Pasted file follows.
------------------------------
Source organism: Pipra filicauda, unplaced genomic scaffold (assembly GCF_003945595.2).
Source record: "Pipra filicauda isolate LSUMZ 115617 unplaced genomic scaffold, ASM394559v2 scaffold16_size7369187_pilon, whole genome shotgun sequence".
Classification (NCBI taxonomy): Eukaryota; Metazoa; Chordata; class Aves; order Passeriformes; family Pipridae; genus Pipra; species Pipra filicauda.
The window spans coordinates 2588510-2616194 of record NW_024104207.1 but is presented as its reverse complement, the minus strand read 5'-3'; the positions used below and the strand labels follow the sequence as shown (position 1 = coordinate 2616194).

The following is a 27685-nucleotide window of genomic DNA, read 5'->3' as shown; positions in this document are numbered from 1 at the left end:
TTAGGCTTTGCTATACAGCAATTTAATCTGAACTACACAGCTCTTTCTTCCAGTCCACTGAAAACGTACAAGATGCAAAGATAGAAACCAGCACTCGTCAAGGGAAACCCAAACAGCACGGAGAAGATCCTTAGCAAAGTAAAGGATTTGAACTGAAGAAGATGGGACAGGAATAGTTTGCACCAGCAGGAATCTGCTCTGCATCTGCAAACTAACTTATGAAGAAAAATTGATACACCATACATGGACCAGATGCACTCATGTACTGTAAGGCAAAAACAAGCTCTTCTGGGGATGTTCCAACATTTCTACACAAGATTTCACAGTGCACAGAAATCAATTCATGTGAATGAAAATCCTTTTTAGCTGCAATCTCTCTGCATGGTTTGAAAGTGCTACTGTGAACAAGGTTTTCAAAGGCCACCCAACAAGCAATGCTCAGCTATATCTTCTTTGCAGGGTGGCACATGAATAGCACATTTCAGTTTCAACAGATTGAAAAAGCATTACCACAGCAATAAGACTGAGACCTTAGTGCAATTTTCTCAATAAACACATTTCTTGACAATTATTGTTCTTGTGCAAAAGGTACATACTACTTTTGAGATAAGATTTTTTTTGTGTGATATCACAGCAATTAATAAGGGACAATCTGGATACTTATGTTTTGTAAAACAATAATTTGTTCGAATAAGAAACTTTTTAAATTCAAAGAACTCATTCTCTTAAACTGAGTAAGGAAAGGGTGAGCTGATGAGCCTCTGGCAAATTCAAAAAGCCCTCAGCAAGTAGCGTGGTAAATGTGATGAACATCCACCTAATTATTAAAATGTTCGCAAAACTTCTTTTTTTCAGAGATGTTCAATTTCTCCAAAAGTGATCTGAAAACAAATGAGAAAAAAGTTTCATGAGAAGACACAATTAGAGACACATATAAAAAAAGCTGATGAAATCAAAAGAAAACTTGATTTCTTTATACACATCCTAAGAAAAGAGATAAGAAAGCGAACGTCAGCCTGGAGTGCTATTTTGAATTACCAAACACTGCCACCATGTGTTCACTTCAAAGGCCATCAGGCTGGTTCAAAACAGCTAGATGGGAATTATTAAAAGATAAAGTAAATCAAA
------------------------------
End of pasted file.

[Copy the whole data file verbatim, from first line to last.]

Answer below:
Source organism: Pipra filicauda, unplaced genomic scaffold (assembly GCF_003945595.2).
Source record: "Pipra filicauda isolate LSUMZ 115617 unplaced genomic scaffold, ASM394559v2 scaffold16_size7369187_pilon, whole genome shotgun sequence".
Classification (NCBI taxonomy): Eukaryota; Metazoa; Chordata; class Aves; order Passeriformes; family Pipridae; genus Pipra; species Pipra filicauda.
The window spans coordinates 2588510-2616194 of record NW_024104207.1 but is presented as its reverse complement, the minus strand read 5'-3'; the positions used below and the strand labels follow the sequence as shown (position 1 = coordinate 2616194).

The following is a 27685-nucleotide window of genomic DNA, read 5'->3' as shown; positions in this document are numbered from 1 at the left end:
TTAGGCTTTGCTATACAGCAATTTAATCTGAACTACACAGCTCTTTCTTCCAGTCCACTGAAAACGTACAAGATGCAAAGATAGAAACCAGCACTCGTCAAGGGAAACCCAAACAGCACGGAGAAGATCCTTAGCAAAGTAAAGGATTTGAACTGAAGAAGATGGGACAGGAATAGTTTGCACCAGCAGGAATCTGCTCTGCATCTGCAAACTAACTTATGAAGAAAAATTGATACACCATACATGGACCAGATGCACTCATGTACTGTAAGGCAAAAACAAGCTCTTCTGGGGATGTTCCAACATTTCTACACAAGATTTCACAGTGCACAGAAATCAATTCATGTGAATGAAAATCCTTTTTAGCTGCAATCTCTCTGCATGGTTTGAAAGTGCTACTGTGAACAAGGTTTTCAAAGGCCACCCAACAAGCAATGCTCAGCTATATCTTCTTTGCAGGGTGGCACATGAATAGCACATTTCAGTTTCAACAGATTGAAAAAGCATTACCACAGCAATAAGACTGAGACCTTAGTGCAATTTTCTCAATAAACACATTTCTTGACAATTATTGTTCTTGTGCAAAAGGTACATACTACTTTTGAGATAAGATTTTTTTTGTGTGATATCACAGCAATTAATAAGGGACAATCTGGATACTTATGTTTTGTAAAACAATAATTTGTTCGAATAAGAAACTTTTTAAATTCAAAGAACTCATTCTCTTAAACTGAGTAAGGAAAGGGTGAGCTGATGAGCCTCTGGCAAATTCAAAAAGCCCTCAGCAAGTAGCGTGGTAAATGTGATGAACATCCACCTAATTATTAAAATGTTCGCAAAACTTCTTTTTTTCAGAGATGTTCAATTTCTCCAAAAGTGATCTGAAAACAAATGAGAAAAAAGTTTCATGAGAAGACACAATTAGAGACACATATAAAAAAAGCTGATGAAATCAAAAGAAAACTTGATTTCTTTATACACATCCTAAGAAAAGAGATAAGAAAGCGAACGTCAGCCTGGAGTGCTATTTTGAATTACCAAACACTGCCACCATGTGTTCACTTCAAAGGCCATCAGGCTGGTTCAAAACAGCTAGATGGGAATTATTAAAAGATAAAGTAAATCAAA